The Freightliner Inspiration Truck is not driverless. Its highway pilot technology links together cameras and radar with lane stability, collision avoidance, speed control, braking, steering and other monitoring systems. This combination creates what is called a Level 3 autonomous vehicle operating system that enables the driver to cede full control of all safety-critical functions under certain traffic or environmental conditions. The autonomous vehicle system is responsible for maintaining legal speed, staying in the selected lane, keeping a safe braking distance from other vehicles, and slowing or stopping the vehicle based on traffic and road conditions. The vehicle monitors changes in conditions that require transition back to driver control when necessary in highway settings. The driver is in control of the vehicle for exiting the highway, on local roads and in docking for making deliveries.

The driver is a key part of a collaborative vehicle system, according to Richard Howard, senior vice president, DTNA. “With the Freightliner Inspiration Truck, drivers can optimize their time on the road while also handling other important logistical tasks, from scheduling to routing,” he said. “The autonomous vehicle technology not only contributes to improved safety and efficiency, but allows for improved communication through connectivity and integration.”

Freightliner Driver-less Truck

Other manufacturers are also developing vehicles that partially automate driving but do not eliminate drivers completely.

Also, while the DTNA exhibit is the first on roads in the U.S., Australia mining firms have been using driverless trucks for hauling at iron ore mines.

DTNA unveiled two trucks with this equipment.

Trucking industry analysts and media will be given the chance to ride in the two trucks on public roads near the Las Vegas Motor Speedway on Wednesday as the vehicle operates in autonomous mode.

Freightliner Trucks is a division of Daimler Trucks North America, headquartered in Portland, Oregon.

This article courtesy of InsuranceJournal.com. Original article can be found at: http://www.insurancejournal.com/news/national/2015/05/06/367055.htm

Safety & Compliance

Now four years old, the safety enforcement program known as Compliance, Safety, Accountability relies on almost nothing but numbers. And as numerous studies keep telling us — and as many trucking professionals already know — those numbers are not always reliable.

At the top of the list are your CSA scores, perhaps flawed but visible to the world and used to decide if the DOT needs to pay you a visit, or at least send you a letter.

Pull the curtain on those scores and you can find a mass of interesting and (arguably) more reliable data: the raw numbers coming in from enforcement personnel on the front lines.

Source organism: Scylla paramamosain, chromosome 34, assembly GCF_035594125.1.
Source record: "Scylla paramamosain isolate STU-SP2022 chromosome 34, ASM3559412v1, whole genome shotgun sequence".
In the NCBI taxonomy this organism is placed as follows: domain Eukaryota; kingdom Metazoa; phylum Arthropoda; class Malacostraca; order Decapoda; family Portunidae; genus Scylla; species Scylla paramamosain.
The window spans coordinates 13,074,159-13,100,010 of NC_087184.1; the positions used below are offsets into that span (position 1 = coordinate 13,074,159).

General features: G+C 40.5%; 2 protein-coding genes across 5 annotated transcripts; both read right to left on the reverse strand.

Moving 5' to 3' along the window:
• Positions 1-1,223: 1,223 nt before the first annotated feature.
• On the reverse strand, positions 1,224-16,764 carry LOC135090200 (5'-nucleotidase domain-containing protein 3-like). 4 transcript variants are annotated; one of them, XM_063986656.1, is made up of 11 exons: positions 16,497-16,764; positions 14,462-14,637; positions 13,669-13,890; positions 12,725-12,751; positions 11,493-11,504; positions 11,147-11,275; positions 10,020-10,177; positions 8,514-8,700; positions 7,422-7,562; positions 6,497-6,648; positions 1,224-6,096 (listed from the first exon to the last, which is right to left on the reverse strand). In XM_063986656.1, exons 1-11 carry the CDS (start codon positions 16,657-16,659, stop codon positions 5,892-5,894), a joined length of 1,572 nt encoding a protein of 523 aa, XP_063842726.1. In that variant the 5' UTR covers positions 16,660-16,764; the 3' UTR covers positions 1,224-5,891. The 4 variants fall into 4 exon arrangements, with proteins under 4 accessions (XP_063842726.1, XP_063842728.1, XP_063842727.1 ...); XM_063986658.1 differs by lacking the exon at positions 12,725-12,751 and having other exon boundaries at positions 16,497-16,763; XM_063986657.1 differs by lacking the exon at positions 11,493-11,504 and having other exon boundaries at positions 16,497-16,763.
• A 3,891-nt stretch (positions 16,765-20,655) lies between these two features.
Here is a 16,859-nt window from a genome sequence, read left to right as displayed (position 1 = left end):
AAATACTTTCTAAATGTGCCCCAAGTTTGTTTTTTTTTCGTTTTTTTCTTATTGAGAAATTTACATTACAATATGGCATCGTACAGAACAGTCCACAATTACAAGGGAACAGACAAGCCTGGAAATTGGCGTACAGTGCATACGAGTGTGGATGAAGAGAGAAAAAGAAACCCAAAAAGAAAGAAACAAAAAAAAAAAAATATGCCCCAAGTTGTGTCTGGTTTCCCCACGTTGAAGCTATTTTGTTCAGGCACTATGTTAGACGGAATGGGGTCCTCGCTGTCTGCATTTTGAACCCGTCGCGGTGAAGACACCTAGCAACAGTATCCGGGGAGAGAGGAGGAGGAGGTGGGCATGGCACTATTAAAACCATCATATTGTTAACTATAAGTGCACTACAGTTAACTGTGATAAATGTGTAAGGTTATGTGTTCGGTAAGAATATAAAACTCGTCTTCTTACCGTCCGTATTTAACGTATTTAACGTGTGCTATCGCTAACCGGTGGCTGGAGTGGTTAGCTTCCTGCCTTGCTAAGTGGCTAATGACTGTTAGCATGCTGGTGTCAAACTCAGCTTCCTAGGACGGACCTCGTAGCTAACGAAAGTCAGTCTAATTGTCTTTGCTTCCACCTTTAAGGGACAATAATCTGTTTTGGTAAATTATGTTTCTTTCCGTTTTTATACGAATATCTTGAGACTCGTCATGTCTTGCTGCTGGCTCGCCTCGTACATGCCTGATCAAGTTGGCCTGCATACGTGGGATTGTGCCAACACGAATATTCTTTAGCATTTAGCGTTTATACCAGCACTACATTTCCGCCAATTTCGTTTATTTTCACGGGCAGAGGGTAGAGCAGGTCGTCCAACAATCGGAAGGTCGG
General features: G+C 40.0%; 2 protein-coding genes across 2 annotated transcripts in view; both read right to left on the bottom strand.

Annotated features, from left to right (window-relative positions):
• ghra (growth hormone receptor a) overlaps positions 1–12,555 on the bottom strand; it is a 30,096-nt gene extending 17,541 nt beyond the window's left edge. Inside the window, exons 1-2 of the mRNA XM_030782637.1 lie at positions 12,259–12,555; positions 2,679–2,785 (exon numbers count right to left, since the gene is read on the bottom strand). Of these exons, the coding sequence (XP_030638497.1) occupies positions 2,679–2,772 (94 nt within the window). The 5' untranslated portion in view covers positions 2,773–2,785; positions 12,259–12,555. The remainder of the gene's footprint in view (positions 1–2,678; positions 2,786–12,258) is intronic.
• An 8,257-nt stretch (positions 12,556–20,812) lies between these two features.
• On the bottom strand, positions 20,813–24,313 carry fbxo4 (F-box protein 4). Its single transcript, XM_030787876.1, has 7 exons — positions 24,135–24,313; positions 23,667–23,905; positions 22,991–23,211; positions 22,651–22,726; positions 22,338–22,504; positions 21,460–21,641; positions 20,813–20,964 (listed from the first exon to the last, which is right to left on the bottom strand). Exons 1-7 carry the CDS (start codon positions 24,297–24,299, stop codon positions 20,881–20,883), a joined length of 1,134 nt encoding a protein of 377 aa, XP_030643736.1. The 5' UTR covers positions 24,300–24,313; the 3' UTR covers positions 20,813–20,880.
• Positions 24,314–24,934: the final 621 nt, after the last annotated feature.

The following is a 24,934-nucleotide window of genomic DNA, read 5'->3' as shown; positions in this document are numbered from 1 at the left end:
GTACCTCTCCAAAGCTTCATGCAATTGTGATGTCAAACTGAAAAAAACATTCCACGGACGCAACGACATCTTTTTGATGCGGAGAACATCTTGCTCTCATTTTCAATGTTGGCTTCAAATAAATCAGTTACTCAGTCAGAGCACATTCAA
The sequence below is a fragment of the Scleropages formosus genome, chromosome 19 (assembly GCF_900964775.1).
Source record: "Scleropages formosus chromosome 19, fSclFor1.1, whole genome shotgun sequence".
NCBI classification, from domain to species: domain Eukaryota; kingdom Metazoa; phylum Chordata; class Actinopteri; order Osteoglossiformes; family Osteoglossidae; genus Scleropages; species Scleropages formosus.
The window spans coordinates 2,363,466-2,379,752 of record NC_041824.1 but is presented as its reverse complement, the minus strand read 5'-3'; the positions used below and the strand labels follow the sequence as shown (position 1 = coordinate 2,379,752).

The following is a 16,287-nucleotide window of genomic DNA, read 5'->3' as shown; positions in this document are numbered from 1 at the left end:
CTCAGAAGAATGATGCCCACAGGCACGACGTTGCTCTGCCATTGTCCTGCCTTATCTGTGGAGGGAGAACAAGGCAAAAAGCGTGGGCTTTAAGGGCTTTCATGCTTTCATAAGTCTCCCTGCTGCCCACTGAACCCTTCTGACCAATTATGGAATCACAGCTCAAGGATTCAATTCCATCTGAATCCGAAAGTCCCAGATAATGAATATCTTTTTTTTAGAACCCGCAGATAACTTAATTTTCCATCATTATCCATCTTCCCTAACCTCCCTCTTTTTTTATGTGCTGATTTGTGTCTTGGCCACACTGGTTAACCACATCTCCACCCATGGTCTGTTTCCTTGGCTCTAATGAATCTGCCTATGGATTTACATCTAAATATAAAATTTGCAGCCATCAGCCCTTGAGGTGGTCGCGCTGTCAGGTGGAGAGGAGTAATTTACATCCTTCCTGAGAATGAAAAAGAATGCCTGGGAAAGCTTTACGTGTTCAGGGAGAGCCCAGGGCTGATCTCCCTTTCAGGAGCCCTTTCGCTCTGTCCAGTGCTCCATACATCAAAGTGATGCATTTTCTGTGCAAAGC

Besides giving insight into your CSA scores, the enforcement data can reveal important clues about your drivers and overall safety management. It can tell you where to focus your compliance efforts.

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What You Should Know About the DOT New Entrant Safety Audit

New entrants looking to conduct interstate operations within the United States need to pass a safety audit before being legally registered with the U.S. Department of Transportation (DOT).

What does the audit consist of?

The safety audit will consist of a review of the carrier’s safety management system. The areas of review include, but are not limited to, the following:

  • Driver qualifications
  • Accident register
  • Driver record of duty status
  • Controlled substances and alcohol use and testing requirements
  • Vehicle maintenance
  • Hazardous materials

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The Plight of the New Entrant

mcsap2Every entity or person who has a dream of being in heaven as they drive an eighteen wheel truck across the country with a trailer full of commodities must first pass through a little hell. The life of a “New Entrant” begins simply with a desire to work for yourself instead of somebody else but like everything else in life the learning process can be a hard road to travel.

So you wake up one morning and decide that what you need is your own operating authority. You diligently fill out your MCS-150 (DOT Number application) and OP-1 (Motor Carrier Authority). You push the enter key filled with excitement at the prospect of your new adventure and before your back can hit the chair your phone rings. The journey begins.

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A Little Note on Fuel Economy

Fuel EconomyThe low-hanging fruit when it comes to fuel economy has all been picked. Now truck and engine makers are examining every part and component of the truck in exacting detail to figure out where they can cut the smallest amount of drag or the small parasitic loss of power that drag down fuel economy. Here are two examples used on the Freightliner Cascadia Evolution:

No Antenna Drag
Bulky cab and roof antennas will no longer cause air resistance in the new generation of Freightliner trucks, while making it impossible to damage the antennas during operation.

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Jason’s Law

Recently out on the road I passed a truck with a sign posted on his truck that read, “I support Jason’s Law.” Working so close to the trucking industry, I was a little embarrassed that I was not familiar with this law. A quick Google search informed me that “Jason’s Law” is and initiative to provide increased safety for our hard working truck drivers while out on the road. The bill was passed by the Senate on March 13, 2012 by a 74 to 22 vote.